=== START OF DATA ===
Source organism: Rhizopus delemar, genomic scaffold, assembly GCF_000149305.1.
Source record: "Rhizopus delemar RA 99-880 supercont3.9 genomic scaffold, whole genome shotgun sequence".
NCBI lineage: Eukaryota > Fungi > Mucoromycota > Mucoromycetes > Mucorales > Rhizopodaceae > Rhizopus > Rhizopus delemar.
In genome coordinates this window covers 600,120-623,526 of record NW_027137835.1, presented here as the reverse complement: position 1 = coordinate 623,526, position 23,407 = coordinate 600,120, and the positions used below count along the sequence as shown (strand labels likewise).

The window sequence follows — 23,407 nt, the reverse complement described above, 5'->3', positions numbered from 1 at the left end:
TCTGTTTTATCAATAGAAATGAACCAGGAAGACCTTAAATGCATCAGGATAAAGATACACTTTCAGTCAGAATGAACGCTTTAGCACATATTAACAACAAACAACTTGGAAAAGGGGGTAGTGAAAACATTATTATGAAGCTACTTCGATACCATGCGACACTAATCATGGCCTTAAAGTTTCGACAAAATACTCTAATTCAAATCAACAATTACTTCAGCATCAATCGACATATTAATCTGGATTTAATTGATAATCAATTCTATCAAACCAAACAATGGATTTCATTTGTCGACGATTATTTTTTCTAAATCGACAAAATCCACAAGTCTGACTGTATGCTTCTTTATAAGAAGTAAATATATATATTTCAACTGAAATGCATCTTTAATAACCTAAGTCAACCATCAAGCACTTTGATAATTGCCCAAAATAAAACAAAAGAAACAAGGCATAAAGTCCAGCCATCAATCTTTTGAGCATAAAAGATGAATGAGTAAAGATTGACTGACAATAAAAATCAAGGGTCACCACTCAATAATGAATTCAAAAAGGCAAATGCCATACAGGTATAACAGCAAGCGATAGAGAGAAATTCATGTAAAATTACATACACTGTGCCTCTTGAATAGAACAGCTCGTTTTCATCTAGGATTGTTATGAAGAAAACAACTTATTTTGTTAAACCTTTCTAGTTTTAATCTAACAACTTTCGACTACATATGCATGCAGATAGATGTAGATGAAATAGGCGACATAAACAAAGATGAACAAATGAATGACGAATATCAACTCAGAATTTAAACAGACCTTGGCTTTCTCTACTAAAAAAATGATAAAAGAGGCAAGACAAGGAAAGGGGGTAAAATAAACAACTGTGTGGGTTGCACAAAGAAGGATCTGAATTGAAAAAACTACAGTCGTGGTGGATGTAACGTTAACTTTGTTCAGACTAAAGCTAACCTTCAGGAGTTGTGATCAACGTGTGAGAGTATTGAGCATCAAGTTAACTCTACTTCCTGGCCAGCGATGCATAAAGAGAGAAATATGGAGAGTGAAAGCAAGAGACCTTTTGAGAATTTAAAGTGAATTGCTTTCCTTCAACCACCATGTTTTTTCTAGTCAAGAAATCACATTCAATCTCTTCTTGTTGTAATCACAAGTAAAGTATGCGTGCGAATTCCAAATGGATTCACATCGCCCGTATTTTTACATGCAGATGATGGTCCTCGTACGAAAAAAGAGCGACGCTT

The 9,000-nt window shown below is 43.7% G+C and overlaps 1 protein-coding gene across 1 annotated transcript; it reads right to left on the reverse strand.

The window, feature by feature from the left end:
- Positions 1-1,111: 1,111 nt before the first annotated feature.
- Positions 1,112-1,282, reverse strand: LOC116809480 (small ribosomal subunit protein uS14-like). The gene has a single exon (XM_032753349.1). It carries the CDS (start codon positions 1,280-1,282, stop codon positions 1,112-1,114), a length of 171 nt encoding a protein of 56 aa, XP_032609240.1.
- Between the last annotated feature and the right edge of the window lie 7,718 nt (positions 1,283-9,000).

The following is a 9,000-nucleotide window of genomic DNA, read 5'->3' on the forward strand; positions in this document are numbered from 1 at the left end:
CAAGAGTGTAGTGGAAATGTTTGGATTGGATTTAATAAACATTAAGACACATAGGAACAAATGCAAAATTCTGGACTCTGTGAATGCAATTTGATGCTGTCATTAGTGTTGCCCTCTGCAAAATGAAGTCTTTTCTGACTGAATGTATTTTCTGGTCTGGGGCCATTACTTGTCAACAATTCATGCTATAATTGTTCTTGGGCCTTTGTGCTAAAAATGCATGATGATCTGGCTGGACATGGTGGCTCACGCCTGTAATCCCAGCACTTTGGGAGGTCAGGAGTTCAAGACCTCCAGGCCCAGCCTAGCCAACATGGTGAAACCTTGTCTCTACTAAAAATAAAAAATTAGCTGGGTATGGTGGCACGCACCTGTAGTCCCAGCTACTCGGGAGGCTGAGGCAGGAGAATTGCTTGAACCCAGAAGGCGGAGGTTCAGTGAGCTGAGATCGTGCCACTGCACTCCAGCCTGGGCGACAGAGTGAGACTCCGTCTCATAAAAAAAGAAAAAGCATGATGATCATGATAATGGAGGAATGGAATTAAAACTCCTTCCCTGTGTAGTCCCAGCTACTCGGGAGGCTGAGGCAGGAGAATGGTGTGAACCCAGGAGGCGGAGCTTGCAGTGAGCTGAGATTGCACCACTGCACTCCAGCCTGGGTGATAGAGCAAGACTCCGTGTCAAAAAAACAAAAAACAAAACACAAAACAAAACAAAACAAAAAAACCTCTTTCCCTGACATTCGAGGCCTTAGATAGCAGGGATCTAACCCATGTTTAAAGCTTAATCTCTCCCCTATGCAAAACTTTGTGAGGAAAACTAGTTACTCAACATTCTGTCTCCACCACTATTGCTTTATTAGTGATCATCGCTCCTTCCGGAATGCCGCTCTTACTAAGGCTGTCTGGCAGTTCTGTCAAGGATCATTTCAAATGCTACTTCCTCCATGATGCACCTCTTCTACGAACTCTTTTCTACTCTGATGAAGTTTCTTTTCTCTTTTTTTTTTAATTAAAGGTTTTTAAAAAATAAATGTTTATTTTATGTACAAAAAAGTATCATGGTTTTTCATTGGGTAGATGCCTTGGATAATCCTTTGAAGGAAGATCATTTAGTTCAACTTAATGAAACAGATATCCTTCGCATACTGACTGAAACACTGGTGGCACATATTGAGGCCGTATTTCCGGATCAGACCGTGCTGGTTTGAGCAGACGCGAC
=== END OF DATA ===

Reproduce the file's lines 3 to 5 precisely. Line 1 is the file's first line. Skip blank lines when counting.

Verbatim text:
NCBI lineage: Eukaryota > Fungi > Mucoromycota > Mucoromycetes > Mucorales > Rhizopodaceae > Rhizopus > Rhizopus delemar.
In genome coordinates this window covers 600,120-623,526 of record NW_027137835.1, presented here as the reverse complement: position 1 = coordinate 623,526, position 23,407 = coordinate 600,120, and the positions used below count along the sequence as shown (strand labels likewise).

The window sequence follows — 23,407 nt, the reverse complement described above, 5'->3', positions numbered from 1 at the left end: